Imagine trying to head off or kettle a march that can use the human mic to turn on a dime or perform a coordinated about face. Impossible. Imagine everyone in a crowd spontaneously running at full speed to disperse only to coalesce two blocks away.
Any tactic that requires large numbers of people to coordinate and which can be shouted and quickly understood by untrained or mostly inexperienced people in one or two quick sentences is now possible. Just throwing stuff off the top of my head: Group charging and retreating, coordinated volleys of projectiles, even crazy stuff like “run forward and climb over” to completely overrun a line of shields.
The human mic is a leap advance in crowd tactics like the first rudimentary central nervous system was in multicellular organisms.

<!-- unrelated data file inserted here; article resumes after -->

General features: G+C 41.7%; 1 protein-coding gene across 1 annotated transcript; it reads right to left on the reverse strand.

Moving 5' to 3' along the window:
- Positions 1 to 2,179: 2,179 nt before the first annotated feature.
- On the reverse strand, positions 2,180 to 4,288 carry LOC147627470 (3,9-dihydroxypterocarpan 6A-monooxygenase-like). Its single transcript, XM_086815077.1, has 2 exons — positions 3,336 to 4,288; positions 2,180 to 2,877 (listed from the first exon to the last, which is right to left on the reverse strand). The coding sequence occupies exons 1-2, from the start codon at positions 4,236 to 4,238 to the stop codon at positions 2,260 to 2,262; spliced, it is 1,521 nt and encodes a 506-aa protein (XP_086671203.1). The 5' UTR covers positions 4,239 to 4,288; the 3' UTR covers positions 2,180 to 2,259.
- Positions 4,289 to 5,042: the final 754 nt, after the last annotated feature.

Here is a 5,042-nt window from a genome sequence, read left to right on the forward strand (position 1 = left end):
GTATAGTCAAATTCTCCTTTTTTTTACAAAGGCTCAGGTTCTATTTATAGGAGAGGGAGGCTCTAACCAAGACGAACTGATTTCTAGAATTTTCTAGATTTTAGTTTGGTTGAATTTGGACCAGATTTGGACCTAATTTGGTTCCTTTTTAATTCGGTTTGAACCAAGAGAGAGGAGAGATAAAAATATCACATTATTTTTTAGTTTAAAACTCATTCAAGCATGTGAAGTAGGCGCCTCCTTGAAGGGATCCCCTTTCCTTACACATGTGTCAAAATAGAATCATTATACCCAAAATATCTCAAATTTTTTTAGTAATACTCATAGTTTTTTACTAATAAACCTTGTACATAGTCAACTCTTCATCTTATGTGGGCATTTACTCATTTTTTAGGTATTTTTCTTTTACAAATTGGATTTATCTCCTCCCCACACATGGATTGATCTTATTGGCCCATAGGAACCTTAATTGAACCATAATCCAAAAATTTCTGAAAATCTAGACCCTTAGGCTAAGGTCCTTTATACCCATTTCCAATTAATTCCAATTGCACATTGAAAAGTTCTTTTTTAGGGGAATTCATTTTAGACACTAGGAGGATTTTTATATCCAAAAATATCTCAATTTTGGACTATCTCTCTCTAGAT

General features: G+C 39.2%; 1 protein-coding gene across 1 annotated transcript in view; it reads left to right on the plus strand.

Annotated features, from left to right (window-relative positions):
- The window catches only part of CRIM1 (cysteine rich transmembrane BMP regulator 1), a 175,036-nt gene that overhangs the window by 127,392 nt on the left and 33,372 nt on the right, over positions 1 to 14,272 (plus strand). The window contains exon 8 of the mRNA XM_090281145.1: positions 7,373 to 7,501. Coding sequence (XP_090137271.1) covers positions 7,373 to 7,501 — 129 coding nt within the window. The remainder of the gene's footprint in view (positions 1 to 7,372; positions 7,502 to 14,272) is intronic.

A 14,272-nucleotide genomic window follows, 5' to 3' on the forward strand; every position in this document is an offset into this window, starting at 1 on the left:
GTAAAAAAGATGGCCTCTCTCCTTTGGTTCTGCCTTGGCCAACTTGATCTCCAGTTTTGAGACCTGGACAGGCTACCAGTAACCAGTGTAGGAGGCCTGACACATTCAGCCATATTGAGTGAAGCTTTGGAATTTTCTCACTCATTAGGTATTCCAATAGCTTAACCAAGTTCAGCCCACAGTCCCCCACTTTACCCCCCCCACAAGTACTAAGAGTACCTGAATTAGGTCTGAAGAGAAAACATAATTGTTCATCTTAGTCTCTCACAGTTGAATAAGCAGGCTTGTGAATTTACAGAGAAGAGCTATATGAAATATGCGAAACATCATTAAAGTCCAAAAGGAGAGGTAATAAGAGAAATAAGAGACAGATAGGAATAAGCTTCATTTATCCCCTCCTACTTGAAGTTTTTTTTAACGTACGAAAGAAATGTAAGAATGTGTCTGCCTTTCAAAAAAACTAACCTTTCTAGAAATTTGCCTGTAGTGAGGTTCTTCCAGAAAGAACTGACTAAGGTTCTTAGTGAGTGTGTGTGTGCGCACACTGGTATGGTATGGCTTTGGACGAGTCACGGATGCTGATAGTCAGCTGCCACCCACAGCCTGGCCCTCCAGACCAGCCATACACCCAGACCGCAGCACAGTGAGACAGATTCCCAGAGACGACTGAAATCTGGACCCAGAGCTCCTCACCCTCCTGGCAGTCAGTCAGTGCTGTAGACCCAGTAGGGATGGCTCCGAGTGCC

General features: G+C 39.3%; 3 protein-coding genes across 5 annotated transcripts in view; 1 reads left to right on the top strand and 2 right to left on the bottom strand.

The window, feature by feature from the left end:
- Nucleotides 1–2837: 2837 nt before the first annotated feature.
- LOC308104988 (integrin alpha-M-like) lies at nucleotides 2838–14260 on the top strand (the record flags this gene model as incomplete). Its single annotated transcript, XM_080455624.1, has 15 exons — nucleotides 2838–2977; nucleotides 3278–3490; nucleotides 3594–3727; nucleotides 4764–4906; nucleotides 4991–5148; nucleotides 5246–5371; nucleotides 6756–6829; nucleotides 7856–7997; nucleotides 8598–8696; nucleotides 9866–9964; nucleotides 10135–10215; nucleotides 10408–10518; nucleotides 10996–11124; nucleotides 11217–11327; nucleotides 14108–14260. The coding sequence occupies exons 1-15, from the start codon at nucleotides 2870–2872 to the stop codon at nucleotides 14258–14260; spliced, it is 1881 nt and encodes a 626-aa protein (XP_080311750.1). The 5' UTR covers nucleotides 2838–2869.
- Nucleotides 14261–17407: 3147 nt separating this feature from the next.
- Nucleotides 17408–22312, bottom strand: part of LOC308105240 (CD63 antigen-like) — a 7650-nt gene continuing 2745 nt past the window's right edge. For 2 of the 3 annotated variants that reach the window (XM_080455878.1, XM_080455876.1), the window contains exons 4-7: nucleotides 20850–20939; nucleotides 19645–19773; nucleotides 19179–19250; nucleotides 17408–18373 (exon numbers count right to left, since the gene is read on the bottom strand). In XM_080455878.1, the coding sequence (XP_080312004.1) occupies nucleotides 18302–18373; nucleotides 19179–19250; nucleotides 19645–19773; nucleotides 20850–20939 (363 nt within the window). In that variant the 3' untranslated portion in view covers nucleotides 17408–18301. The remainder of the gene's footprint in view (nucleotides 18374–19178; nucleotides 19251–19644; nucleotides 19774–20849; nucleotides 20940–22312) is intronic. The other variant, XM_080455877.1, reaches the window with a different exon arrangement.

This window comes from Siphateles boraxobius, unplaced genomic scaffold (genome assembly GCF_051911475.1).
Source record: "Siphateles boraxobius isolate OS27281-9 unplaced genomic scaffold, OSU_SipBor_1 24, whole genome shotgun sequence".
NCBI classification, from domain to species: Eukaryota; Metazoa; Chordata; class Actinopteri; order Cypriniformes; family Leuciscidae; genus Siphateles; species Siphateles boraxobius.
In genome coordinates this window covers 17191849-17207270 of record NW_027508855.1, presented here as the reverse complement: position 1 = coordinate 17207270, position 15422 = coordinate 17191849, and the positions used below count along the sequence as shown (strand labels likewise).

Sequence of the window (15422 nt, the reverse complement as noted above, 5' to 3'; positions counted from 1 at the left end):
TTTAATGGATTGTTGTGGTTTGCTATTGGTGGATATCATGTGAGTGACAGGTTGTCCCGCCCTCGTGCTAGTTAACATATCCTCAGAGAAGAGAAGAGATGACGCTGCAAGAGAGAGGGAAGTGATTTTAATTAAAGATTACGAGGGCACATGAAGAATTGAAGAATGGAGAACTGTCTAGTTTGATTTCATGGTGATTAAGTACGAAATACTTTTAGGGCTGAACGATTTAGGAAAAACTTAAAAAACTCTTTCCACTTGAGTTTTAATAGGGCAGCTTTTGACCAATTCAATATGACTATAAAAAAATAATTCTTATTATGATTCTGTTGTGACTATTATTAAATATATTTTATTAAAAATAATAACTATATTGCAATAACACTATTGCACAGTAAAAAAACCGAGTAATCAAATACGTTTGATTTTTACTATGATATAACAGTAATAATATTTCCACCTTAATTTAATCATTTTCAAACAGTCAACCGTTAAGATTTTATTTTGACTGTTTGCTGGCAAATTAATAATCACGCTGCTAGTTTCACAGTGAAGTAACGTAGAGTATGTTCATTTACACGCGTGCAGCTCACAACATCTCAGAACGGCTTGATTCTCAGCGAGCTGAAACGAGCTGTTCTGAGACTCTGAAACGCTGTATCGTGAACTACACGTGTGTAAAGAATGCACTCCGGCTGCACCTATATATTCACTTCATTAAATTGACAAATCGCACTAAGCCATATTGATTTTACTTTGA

4:17 pm • 31 October 2011 • 67 notes • View comments
the space of practical engagement
If you want some food for thought on the subject though here is a nice quote by Susan Strange: “Structural analysis suggest that technological changes do not necessarily change power structure. they do so only if accompanied by changes in the basic belief system which underpin or support the political and economic arrangements acceptable to society.”
Technological change is always accompanied by belief-system change. Conceptual space is co-extensive with the space of practical engagement. The internet is as much a conceptual revolution as a technological one, and working out the nature of that conceptual change involves talking about the role of technology in these events. Asking us to stop talking about the internet is, in effect, asking us to stop trying to work out the nature of that conceptual change, and is stupid on its face.
4:43 pm • 21 October 2011 • View comments
we now live in video games
They’re using it as, well, a social tool.